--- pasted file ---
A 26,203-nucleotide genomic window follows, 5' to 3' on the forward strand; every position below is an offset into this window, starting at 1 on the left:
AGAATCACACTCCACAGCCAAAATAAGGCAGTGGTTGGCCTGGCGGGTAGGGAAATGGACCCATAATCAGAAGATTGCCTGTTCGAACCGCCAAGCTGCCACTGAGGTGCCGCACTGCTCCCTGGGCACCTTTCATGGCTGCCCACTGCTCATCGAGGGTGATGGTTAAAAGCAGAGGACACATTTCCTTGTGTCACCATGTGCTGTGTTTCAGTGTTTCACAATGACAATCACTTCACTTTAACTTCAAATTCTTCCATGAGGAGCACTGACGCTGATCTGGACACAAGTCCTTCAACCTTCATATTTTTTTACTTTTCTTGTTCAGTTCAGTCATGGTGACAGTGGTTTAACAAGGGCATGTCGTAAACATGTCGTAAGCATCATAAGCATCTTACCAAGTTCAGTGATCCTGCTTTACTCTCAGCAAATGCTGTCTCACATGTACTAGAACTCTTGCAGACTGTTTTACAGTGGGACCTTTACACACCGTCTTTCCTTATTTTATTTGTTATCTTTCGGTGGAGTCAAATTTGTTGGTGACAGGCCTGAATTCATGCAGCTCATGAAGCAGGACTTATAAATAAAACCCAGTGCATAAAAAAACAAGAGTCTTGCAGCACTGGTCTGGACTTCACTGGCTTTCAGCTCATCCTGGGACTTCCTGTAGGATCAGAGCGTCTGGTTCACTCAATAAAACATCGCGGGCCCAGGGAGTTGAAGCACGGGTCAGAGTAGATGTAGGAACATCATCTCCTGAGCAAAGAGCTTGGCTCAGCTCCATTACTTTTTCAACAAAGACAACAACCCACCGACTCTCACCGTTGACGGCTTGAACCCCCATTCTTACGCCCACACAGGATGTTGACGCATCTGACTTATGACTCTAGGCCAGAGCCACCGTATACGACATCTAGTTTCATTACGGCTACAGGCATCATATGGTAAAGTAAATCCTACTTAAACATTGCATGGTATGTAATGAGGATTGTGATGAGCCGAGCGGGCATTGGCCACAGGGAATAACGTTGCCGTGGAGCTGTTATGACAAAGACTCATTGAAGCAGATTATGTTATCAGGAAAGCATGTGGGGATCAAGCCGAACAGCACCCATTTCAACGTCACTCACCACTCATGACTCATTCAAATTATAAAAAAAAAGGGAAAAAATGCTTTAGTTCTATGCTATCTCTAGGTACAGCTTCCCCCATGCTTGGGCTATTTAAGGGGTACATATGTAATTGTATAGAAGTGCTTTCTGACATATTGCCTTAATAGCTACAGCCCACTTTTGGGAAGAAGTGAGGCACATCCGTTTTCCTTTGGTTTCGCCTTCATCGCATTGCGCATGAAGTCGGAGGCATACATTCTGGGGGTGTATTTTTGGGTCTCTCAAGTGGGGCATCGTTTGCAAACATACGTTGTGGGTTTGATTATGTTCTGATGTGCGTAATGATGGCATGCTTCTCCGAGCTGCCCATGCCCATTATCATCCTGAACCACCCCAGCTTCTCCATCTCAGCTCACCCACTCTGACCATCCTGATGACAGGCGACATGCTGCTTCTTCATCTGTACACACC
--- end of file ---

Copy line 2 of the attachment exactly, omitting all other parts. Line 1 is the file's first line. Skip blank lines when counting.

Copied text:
AGAATCACACTCCACAGCCAAAATAAGGCAGTGGTTGGCCTGGCGGGTAGGGAAATGGACCCATAATCAGAAGATTGCCTGTTCGAACCGCCAAGCTGCCACTGAGGTGCCGCACTGCTCCCTGGGCACCTTTCATGGCTGCCCACTGCTCATCGAGGGTGATGGTTAAAAGCAGAGGACACATTTCCTTGTGTCACCATGTGCTGTGTTTCAGTGTTTCACAATGACAATCACTTCACTTTAACTTCAAATTCTTCCATGAGGAGCACTGACGCTGATCTGGACACAAGTCCTTCAACCTTCATATTTTTTTACTTTTCTTGTTCAGTTCAGTCATGGTGACAGTGGTTTAACAAGGGCATGTCGTAAACATGTCGTAAGCATCATAAGCATCTTACCAAGTTCAGTGATCCTGCTTTACTCTCAGCAAATGCTGTCTCACATGTACTAGAACTCTTGCAGACTGTTTTACAGTGGGACCTTTACACACCGTCTTTCCTTATTTTATTTGTTATCTTTCGGTGGAGTCAAATTTGTTGGTGACAGGCCTGAATTCATGCAGCTCATGAAGCAGGACTTATAAATAAAACCCAGTGCATAAAAAAACAAGAGTCTTGCAGCACTGGTCTGGACTTCACTGGCTTTCAGCTCATCCTGGGACTTCCTGTAGGATCAGAGCGTCTGGTTCACTCAATAAAACATCGCGGGCCCAGGGAGTTGAAGCACGGGTCAGAGTAGATGTAGGAACATCATCTCCTGAGCAAAGAGCTTGGCTCAGCTCCATTACTTTTTCAACAAAGACAACAACCCACCGACTCTCACCGTTGACGGCTTGAACCCCCATTCTTACGCCCACACAGGATGTTGACGCATCTGACTTATGACTCTAGGCCAGAGCCACCGTATACGACATCTAGTTTCATTACGGCTACAGGCATCATATGGTAAAGTAAATCCTACTTAAACATTGCATGGTATGTAATGAGGATTGTGATGAGCCGAGCGGGCATTGGCCACAGGGAATAACGTTGCCGTGGAGCTGTTATGACAAAGACTCATTGAAGCAGATTATGTTATCAGGAAAGCATGTGGGGATCAAGCCGAACAGCACCCATTTCAACGTCACTCACCACTCATGACTCATTCAAATTATAAAAAAAAAGGGAAAAAATGCTTTAGTTCTATGCTATCTCTAGGTACAGCTTCCCCCATGCTTGGGCTATTTAAGGGGTACATATGTAATTGTATAGAAGTGCTTTCTGACATATTGCCTTAATAGCTACAGCCCACTTTTGGGAAGAAGTGAGGCACATCCGTTTTCCTTTGGTTTCGCCTTCATCGCATTGCGCATGAAGTCGGAGGCATACATTCTGGGGGTGTATTTTTGGGTCTCTCAAGTGGGGCATCGTTTGCAAACATACGTTGTGGGTTTGATTATGTTCTGATGTGCGTAATGATGGCATGCTTCTCCGAGCTGCCCATGCCCATTATCATCCTGAACCACCCCAGCTTCTCCATCTCAGCTCACCCACTCTGACCATCCTGATGACAGGCGACATGCTGCTTCTTCATCTGTACACACC